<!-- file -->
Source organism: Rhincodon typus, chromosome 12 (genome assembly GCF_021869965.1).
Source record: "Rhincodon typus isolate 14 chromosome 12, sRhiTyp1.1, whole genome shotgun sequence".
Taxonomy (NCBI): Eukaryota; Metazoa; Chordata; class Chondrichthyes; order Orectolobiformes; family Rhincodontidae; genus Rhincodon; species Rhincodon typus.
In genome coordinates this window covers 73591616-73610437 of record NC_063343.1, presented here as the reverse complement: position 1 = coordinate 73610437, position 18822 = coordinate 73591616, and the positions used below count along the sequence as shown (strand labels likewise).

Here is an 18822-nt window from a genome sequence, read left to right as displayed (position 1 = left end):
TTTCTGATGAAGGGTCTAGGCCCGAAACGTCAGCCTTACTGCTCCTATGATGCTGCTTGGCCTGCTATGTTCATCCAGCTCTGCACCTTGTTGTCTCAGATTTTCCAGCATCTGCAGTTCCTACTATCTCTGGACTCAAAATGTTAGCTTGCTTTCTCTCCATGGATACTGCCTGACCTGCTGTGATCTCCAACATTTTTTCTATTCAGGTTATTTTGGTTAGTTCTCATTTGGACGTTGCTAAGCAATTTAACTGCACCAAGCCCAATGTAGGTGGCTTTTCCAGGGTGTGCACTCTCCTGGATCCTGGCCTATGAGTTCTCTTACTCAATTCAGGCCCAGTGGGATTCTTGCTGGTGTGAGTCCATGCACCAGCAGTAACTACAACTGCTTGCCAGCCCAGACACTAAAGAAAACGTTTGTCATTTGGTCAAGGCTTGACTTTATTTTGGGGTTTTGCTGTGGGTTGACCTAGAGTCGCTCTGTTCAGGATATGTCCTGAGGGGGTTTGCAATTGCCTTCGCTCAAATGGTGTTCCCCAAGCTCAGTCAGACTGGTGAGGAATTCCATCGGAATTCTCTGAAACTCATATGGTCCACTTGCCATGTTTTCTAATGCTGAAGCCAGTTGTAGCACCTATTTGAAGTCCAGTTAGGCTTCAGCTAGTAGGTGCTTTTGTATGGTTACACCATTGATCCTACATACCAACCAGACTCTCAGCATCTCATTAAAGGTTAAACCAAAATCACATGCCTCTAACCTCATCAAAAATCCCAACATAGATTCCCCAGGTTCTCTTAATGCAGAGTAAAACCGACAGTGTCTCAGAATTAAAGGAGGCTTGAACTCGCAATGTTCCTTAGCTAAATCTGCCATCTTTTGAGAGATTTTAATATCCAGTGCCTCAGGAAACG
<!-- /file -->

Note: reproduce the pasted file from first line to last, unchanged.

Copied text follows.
Source organism: Rhincodon typus, chromosome 12 (genome assembly GCF_021869965.1).
Source record: "Rhincodon typus isolate 14 chromosome 12, sRhiTyp1.1, whole genome shotgun sequence".
Taxonomy (NCBI): Eukaryota; Metazoa; Chordata; class Chondrichthyes; order Orectolobiformes; family Rhincodontidae; genus Rhincodon; species Rhincodon typus.
In genome coordinates this window covers 73591616-73610437 of record NC_063343.1, presented here as the reverse complement: position 1 = coordinate 73610437, position 18822 = coordinate 73591616, and the positions used below count along the sequence as shown (strand labels likewise).

Here is an 18822-nt window from a genome sequence, read left to right as displayed (position 1 = left end):
TTTCTGATGAAGGGTCTAGGCCCGAAACGTCAGCCTTACTGCTCCTATGATGCTGCTTGGCCTGCTATGTTCATCCAGCTCTGCACCTTGTTGTCTCAGATTTTCCAGCATCTGCAGTTCCTACTATCTCTGGACTCAAAATGTTAGCTTGCTTTCTCTCCATGGATACTGCCTGACCTGCTGTGATCTCCAACATTTTTTCTATTCAGGTTATTTTGGTTAGTTCTCATTTGGACGTTGCTAAGCAATTTAACTGCACCAAGCCCAATGTAGGTGGCTTTTCCAGGGTGTGCACTCTCCTGGATCCTGGCCTATGAGTTCTCTTACTCAATTCAGGCCCAGTGGGATTCTTGCTGGTGTGAGTCCATGCACCAGCAGTAACTACAACTGCTTGCCAGCCCAGACACTAAAGAAAACGTTTGTCATTTGGTCAAGGCTTGACTTTATTTTGGGGTTTTGCTGTGGGTTGACCTAGAGTCGCTCTGTTCAGGATATGTCCTGAGGGGGTTTGCAATTGCCTTCGCTCAAATGGTGTTCCCCAAGCTCAGTCAGACTGGTGAGGAATTCCATCGGAATTCTCTGAAACTCATATGGTCCACTTGCCATGTTTTCTAATGCTGAAGCCAGTTGTAGCACCTATTTGAAGTCCAGTTAGGCTTCAGCTAGTAGGTGCTTTTGTATGGTTACACCATTGATCCTACATACCAACCAGACTCTCAGCATCTCATTAAAGGTTAAACCAAAATCACATGCCTCTAACCTCATCAAAAATCCCAACATAGATTCCCCAGGTTCTCTTAATGCAGAGTAAAACCGACAGTGTCTCAGAATTAAAGGAGGCTTGAACTCGCAATGTTCCTTAGCTAAATCTGCCATCTTTTGAGAGATTTTAATATCCAGTGCCTCAGGAAACG